- Ongoing inflammation of one of more major peripheral joints in each arm, which limit the ability to perform large and small movements effectively, such as personal hygiene, shopping, preparing meals, etc. OR
- Swelling or deformity of at least one major joint with:
- Impact to two or more organs or systems with at least one of them impacted moderately OR
- At least two of the systemic symptoms, such as fatigue, fever, weight loss, or malaise, OR
- Inflammation and fusing of the spinal joints, known as ankylosing spondylitis or other joint diseases of the vertebral columns OR
- Ongoing or recurrent manifestations of inflammatory arthritis with at least two of the systemic symptoms that impact he claimant’s daily activities, social functioning or cognitive functioning.
Depending on the kind of inflammatory arthritis, you may be diagnosed with lab tests involving blood draws, urine or joint fluid, imaging such as x-rays, CT scans, ultrasounds, and MRIs, or even arthroscopic surgery.
Getting Disability Approval Using the Medical-Vocational Allowance and a RFC
If you suffer from severe inflammatory arthritis but don’t meet the criteria set forth in the Blue Book listing, you may still be granted approval based on the medical-vocational allowance and the use of a residual functioning capacity (RFC), which will clearly state your limitations. As an example, your arthritis may severely impact your hips and knees keeping you from standing more than two hours at a time or from bending, squatting, and lifting.
Your limitations are considered along with your age, educational level, work experience and transferable skills. It is determined if you can be trained to perform some other kind of work instead of your past work. They will consider if you can perform lighter duty work, such as work that is sedentary and doesn’t require as much physical activity.
When the RFC is completed by your physician, he or she needs to clearly state any limitations inflicted by the disease, any restrictions ordered by doctors, any medications and their side effects such as drowsiness or dizziness, and any other medical conditions that you may suffer from and how they impact your ability to perform your daily tasks or your job. The RFC should give a detailed picture of your abilities and limitations.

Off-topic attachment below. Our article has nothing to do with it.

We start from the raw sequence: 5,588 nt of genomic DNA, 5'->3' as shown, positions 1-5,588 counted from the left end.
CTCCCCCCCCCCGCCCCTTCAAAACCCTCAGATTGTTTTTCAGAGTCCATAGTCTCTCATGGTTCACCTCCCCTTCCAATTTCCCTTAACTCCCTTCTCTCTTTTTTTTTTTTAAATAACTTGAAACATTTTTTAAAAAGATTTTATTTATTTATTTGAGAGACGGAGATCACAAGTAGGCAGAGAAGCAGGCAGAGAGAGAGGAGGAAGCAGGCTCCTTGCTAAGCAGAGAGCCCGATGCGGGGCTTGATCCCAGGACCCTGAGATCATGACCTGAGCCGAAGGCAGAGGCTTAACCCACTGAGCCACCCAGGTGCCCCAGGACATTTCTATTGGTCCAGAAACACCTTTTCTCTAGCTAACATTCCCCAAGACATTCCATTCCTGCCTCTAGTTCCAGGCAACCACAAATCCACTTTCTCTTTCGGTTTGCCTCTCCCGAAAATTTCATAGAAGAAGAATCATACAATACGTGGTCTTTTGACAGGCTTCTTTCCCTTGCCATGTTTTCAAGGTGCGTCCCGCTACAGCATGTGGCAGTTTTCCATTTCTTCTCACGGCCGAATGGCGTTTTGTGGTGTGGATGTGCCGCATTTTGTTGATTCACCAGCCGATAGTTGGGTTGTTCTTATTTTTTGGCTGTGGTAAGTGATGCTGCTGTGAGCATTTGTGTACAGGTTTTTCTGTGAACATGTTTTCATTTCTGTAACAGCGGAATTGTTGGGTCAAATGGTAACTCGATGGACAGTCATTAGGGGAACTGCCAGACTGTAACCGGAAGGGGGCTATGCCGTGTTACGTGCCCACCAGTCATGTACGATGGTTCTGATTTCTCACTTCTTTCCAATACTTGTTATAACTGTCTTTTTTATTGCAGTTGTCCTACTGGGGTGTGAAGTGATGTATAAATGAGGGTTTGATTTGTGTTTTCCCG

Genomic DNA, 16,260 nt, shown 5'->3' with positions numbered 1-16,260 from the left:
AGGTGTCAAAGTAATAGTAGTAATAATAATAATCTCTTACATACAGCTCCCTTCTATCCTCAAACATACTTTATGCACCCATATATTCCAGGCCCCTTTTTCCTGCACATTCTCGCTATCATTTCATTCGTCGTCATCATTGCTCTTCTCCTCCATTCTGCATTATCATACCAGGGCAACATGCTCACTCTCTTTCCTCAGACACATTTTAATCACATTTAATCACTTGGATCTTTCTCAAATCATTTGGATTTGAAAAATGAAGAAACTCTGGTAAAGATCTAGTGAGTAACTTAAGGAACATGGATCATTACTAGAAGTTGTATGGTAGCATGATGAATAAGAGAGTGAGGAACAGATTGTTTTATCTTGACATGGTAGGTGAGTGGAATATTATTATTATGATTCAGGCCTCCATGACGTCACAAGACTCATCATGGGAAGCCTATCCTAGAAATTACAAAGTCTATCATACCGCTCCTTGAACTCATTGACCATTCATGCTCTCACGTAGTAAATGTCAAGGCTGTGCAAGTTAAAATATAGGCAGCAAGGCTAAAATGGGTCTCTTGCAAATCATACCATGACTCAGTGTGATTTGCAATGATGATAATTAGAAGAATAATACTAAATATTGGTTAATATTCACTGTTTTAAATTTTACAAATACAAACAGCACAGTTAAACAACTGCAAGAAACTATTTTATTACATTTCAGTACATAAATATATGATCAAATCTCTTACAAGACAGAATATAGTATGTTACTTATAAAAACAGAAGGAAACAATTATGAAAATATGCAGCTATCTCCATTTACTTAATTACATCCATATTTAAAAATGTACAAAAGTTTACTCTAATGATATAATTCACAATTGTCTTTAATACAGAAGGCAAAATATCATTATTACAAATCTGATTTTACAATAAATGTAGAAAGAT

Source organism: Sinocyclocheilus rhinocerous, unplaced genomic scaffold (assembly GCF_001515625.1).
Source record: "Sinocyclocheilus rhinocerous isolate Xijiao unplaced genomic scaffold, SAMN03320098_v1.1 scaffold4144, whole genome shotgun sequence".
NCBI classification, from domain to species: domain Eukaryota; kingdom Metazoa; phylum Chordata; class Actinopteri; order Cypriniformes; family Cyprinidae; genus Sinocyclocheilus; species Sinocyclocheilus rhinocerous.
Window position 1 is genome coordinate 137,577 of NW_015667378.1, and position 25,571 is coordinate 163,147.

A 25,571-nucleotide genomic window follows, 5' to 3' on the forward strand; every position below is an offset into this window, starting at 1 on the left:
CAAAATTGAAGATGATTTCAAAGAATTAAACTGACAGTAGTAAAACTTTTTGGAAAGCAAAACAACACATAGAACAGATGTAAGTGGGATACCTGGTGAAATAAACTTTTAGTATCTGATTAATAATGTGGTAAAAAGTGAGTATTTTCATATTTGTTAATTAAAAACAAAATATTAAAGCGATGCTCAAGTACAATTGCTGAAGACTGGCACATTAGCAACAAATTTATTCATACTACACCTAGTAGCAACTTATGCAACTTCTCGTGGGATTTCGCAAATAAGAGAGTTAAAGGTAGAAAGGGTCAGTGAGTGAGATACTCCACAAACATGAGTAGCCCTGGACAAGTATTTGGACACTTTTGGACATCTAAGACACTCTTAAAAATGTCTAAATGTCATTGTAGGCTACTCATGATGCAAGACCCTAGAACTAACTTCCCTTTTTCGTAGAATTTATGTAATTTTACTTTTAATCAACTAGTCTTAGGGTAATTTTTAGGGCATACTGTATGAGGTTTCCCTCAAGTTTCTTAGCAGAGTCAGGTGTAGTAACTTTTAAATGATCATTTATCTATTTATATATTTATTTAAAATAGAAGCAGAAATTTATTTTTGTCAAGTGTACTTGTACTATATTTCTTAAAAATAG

Applying Specific Medical Tests to Your Disability Case
There are several medical tests that are used to diagnose inflammatory arthritis and the severity of your particular condition. These test results must be supplied with your disability application so the SSA can make an informed decision. The SSA may order a medical evaluation with the physician they choose at their cost. This evaluation is for informational purposes only and can help with the decision process. A mental evaluation may be ordered to determine if your chronic condition causes depression or anxiety that impacts your ability to concentrate or work well with others.
Inflammatory Arthritis and Your Social Security Disability Case
If you are denied benefits during the initial stage of the application process, make sure that you consult with a qualified Social Security Disability advocate or attorney as soon as possible. These professionals will help you understand why your initial application for Social Security Disability was denied and they will begin to help you gather the evidence that will be needed to prove your case during the disability appeal process. Your chances of winning an appeal in order to overturn the SSA's denial of your Social Security Disability benefits are much greater with the help of a disability advocate or a disability attorney.
To learn more about filing for SSD benefits with inflammatory arthritis or to learn more about working with a Social Security Disability lawyer, simply fill out the form for a free evaluation of your case.